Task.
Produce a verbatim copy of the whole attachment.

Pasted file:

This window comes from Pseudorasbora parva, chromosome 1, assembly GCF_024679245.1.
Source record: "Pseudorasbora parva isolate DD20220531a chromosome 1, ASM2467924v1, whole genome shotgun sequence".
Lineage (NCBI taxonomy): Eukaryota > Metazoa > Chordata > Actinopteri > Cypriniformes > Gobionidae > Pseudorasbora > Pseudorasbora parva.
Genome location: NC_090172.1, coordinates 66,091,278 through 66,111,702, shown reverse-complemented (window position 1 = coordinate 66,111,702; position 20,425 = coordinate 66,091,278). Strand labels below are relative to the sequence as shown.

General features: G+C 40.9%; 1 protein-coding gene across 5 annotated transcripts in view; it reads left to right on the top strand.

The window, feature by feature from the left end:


This window comes from Pseudorasbora parva, chromosome 1, assembly GCF_024679245.1.
Source record: "Pseudorasbora parva isolate DD20220531a chromosome 1, ASM2467924v1, whole genome shotgun sequence".
Lineage (NCBI taxonomy): Eukaryota > Metazoa > Chordata > Actinopteri > Cypriniformes > Gobionidae > Pseudorasbora > Pseudorasbora parva.
Genome location: NC_090172.1, coordinates 66,091,278 through 66,111,702, shown reverse-complemented (window position 1 = coordinate 66,111,702; position 20,425 = coordinate 66,091,278). Strand labels below are relative to the sequence as shown.

General features: G+C 40.9%; 1 protein-coding gene across 5 annotated transcripts in view; it reads left to right on the top strand.

The window, feature by feature from the left end: